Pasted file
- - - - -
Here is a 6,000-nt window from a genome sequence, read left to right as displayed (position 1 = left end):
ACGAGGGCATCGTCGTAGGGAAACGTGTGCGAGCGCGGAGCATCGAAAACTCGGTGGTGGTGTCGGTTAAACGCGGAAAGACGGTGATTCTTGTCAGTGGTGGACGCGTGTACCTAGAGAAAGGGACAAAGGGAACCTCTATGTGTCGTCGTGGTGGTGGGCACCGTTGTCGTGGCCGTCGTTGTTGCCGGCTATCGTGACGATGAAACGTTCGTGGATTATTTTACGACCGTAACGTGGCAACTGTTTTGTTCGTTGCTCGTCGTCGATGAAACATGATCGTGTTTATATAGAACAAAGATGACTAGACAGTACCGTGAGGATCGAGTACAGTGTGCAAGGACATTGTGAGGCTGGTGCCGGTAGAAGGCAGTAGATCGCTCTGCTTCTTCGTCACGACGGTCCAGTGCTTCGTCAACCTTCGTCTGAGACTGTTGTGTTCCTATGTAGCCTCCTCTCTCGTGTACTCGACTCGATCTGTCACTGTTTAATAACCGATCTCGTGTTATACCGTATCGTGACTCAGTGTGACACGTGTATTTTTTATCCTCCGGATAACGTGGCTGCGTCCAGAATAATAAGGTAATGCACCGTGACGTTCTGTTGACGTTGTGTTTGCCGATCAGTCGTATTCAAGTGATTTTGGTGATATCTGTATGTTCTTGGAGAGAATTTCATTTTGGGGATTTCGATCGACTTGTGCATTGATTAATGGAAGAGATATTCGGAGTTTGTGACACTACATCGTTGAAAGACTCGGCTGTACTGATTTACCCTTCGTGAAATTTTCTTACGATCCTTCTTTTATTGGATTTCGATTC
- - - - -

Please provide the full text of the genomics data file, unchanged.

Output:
Here is a 6,000-nt window from a genome sequence, read left to right as displayed (position 1 = left end):
ACGAGGGCATCGTCGTAGGGAAACGTGTGCGAGCGCGGAGCATCGAAAACTCGGTGGTGGTGTCGGTTAAACGCGGAAAGACGGTGATTCTTGTCAGTGGTGGACGCGTGTACCTAGAGAAAGGGACAAAGGGAACCTCTATGTGTCGTCGTGGTGGTGGGCACCGTTGTCGTGGCCGTCGTTGTTGCCGGCTATCGTGACGATGAAACGTTCGTGGATTATTTTACGACCGTAACGTGGCAACTGTTTTGTTCGTTGCTCGTCGTCGATGAAACATGATCGTGTTTATATAGAACAAAGATGACTAGACAGTACCGTGAGGATCGAGTACAGTGTGCAAGGACATTGTGAGGCTGGTGCCGGTAGAAGGCAGTAGATCGCTCTGCTTCTTCGTCACGACGGTCCAGTGCTTCGTCAACCTTCGTCTGAGACTGTTGTGTTCCTATGTAGCCTCCTCTCTCGTGTACTCGACTCGATCTGTCACTGTTTAATAACCGATCTCGTGTTATACCGTATCGTGACTCAGTGTGACACGTGTATTTTTTATCCTCCGGATAACGTGGCTGCGTCCAGAATAATAAGGTAATGCACCGTGACGTTCTGTTGACGTTGTGTTTGCCGATCAGTCGTATTCAAGTGATTTTGGTGATATCTGTATGTTCTTGGAGAGAATTTCATTTTGGGGATTTCGATCGACTTGTGCATTGATTAATGGAAGAGATATTCGGAGTTTGTGACACTACATCGTTGAAAGACTCGGCTGTACTGATTTACCCTTCGTGAAATTTTCTTACGATCCTTCTTTTATTGGATTTCGATTC